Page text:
Tuesday August 6, 2013 | by Vaughn Watson

DESIGN: Mathieu Lehanneur sheds new light on historic architecture using LED illumination

FILED UNDER: Design, New Work

Designer Mathieu Lehanneur's lighting installation entitled Les Cordes contrasts with the historic enivronment of the newly reopened Château Borély in Marseille, France. Designer Mathieu Lehanneur’s lighting installation “Les Cordes” contrasts with the historic enivronment of thereopened Château Borély in Marseille, France.

Light-emitting diode, or LED lighting stands in direct contrast with the lighting that most of us are used to. Unlike household incandescent bulbs that emit large quantities of heat and burn out quickly, LED illumination operates with remarkable energy efficiency and durability. Televisions, light bulbs, and computer displays have been making use of LED for years. In response to government mandates and improving technology, designers are exploring this technology as not just a new form of lighting, but one with new possibilities for creative expression. Case in point is French designer Mathieu Lehanneur, whose recent installation, Les Cordes, christened the newly reopened Château Borély in Marseille. Working with only the materials of LED light, glass tubes, and a lighting control system, Lehanneur designed and created a modern, more abstract take on the chandelier.

Lehanneur1 Slumped borosilicate tubes filter LED lighting strands to create a look as if light itself is dripping from the ceiling.

Les Cordes hangs elegantly but seems out of place in juxtaposition with the 18th century manor. Geometric and rounded shapes protrude from the ceiling at varying lengths, giving the installation a sense of depth. At first glance, the closeness of the glass tubes gives a sense of chaos, but upon a closer look the shapes seem meticulously, almost mathematically organized. To create the piece, glass tubes were placed in a kiln to wilt, then bent at various curves and angles. The different lengths and shapes of the tubes give the chandelier the feeling of falling from the ceiling due to the sheer force of gravity. The tubes could have been filled with neon, but the resulting light would have been diffuse with tubes of that width, and the light would not have been even around the many curves. Packed with several strands of LED lights, Les Cordes emits a strong, even white light.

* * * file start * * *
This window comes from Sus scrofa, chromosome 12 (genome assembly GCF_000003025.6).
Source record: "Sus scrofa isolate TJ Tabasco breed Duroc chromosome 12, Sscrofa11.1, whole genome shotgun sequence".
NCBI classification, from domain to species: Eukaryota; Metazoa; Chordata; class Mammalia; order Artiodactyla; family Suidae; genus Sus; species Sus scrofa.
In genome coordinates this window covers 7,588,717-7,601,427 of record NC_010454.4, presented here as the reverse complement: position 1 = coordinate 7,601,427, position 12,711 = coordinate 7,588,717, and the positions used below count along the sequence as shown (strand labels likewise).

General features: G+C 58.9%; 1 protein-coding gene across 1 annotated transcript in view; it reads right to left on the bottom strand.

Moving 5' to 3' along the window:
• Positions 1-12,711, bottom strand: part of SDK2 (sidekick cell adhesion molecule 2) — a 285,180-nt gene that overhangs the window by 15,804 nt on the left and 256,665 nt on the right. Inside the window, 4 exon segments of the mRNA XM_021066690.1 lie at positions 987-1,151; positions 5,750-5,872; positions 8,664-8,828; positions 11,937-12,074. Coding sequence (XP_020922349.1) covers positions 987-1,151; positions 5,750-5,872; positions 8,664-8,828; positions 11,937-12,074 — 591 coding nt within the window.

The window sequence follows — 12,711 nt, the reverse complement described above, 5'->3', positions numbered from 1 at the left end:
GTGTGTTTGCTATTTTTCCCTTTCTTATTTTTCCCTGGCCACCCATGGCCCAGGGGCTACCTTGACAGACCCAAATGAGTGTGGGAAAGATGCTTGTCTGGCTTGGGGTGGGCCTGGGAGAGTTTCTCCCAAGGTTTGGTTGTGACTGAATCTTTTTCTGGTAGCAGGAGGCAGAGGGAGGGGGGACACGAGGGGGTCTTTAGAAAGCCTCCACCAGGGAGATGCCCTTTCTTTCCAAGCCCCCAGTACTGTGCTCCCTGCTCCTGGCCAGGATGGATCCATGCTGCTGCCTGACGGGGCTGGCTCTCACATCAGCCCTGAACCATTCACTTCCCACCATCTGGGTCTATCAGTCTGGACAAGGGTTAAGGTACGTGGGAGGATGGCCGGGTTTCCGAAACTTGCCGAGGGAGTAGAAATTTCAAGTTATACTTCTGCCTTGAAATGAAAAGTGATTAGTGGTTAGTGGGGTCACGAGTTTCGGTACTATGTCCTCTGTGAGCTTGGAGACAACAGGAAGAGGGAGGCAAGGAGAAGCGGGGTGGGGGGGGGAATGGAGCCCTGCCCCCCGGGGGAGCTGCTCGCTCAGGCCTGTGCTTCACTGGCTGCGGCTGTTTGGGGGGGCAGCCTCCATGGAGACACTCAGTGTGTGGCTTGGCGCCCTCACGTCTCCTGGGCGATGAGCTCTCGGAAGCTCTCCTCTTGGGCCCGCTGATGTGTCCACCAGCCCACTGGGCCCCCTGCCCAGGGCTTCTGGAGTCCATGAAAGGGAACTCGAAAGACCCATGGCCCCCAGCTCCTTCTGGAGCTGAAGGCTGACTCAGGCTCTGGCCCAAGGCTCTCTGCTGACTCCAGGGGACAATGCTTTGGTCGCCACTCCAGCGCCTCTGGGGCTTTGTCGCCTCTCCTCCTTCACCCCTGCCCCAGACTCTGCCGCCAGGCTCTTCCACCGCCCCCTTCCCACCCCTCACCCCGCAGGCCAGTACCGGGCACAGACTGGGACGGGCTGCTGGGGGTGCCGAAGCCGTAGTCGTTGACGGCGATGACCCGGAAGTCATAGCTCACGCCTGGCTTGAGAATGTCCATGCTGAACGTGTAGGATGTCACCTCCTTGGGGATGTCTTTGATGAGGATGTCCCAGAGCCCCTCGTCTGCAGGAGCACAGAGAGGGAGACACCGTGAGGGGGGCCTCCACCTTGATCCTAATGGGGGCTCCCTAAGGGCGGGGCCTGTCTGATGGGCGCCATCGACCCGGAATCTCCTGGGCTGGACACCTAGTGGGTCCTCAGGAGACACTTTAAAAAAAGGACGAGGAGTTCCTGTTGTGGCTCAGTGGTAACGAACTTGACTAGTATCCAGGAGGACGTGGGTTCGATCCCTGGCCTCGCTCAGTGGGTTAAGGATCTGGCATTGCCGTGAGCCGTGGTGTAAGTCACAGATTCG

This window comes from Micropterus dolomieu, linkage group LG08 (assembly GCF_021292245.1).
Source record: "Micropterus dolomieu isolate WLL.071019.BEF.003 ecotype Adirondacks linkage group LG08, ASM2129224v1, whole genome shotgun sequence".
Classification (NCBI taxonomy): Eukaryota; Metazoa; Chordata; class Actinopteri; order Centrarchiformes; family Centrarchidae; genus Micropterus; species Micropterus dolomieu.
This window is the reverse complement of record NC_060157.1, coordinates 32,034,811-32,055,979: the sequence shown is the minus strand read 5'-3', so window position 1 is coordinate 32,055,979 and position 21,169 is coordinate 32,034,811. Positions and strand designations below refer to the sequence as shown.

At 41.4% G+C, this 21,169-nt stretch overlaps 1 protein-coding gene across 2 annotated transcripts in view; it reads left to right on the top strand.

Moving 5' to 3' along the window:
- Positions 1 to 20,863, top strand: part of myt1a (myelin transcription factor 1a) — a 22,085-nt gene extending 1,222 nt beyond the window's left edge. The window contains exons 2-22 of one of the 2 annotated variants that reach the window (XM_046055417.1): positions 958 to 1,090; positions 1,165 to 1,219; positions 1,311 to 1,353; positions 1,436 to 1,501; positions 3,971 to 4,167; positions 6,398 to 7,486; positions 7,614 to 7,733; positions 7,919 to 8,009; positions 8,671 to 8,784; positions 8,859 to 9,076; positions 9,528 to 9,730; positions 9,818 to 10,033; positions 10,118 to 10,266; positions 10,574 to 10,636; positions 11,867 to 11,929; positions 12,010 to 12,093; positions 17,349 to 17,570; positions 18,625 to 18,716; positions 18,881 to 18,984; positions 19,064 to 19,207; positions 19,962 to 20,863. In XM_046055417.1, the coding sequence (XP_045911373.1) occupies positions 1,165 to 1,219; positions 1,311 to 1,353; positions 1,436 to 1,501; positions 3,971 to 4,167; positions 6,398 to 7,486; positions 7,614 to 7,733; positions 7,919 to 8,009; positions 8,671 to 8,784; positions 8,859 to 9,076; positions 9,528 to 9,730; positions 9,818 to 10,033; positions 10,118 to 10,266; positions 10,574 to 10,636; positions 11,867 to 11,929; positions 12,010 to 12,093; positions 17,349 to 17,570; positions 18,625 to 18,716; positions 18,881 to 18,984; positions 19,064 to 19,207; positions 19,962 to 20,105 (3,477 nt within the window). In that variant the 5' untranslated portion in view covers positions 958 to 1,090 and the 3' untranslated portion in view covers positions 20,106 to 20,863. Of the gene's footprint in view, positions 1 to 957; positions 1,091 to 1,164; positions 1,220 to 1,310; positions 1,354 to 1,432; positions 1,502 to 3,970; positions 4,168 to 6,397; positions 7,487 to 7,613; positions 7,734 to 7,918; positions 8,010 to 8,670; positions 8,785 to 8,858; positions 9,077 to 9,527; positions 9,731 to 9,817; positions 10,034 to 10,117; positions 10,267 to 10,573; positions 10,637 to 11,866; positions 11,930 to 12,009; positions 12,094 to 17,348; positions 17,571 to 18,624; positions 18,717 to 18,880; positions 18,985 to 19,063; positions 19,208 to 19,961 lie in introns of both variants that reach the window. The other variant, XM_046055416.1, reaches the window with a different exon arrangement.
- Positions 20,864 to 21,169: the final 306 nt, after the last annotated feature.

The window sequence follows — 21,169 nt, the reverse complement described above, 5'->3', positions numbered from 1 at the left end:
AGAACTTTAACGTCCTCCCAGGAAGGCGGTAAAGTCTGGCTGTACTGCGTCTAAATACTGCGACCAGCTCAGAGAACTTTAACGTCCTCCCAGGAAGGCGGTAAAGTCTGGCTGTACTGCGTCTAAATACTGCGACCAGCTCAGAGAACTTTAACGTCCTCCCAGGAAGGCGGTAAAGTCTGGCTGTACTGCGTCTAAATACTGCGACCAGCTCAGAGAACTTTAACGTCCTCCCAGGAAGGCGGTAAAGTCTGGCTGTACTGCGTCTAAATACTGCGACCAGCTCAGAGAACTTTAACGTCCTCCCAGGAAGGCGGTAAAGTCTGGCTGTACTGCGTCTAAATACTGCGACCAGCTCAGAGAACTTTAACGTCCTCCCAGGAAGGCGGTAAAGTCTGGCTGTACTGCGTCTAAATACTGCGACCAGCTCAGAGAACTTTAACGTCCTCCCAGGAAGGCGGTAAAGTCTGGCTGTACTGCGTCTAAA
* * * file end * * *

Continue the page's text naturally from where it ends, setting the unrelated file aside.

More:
Mathieu Lehanneur, pictured here holding his Cloudy Lamp, uses glass to diffuse the sometimes cold light of LED technology. Mathieu Lehanneur, pictured here holding his Cloudy Lamp, uses glass to diffuse the sometimes cold light of LED technology.

With such attention to details, it should come as no surprise that Lehanneur is heavily influenced by science. At a TED talk in 2009 on science-inspired design, Lehanneur, showcases some of his most unique works, including an antibiotic pill with layers that get smaller as the regimen continues and a ball that eliminates white noise. Recent projects also showcase Lehanneur’s commitment to LED lighting, including his recent installation at Electric, a hip new space in Paris that overlooks the Eiffel Tower, features light projectors and glass tubes similar to those found in Les Cordes dangling from a tree that spans two floors. Another project, Cloudy Lamp, emits LED through gradient glass and slowly transitions from translucent to transparent.

These light installations all would not have been possible without the use of LED light. Its compact, comparatively cool nature makes it a material that is being seen much more frequently in design. In addition, its long lifespan (some 40% longer than traditional incandescent bulbs) make for design that is built to last and eco-friendly, two checkmarks on the modern designers’ list of requirements.

—Vaughn Watson

For more on Lehanneur’s Les Cordes project, including some technical information on its manufacture, see the video below.


Glass: The UrbanGlass Quarterly, a glossy art magazine published four times a year by UrbanGlass has provided a critical context to the most important artwork being done in the medium of glass for more than 40 years.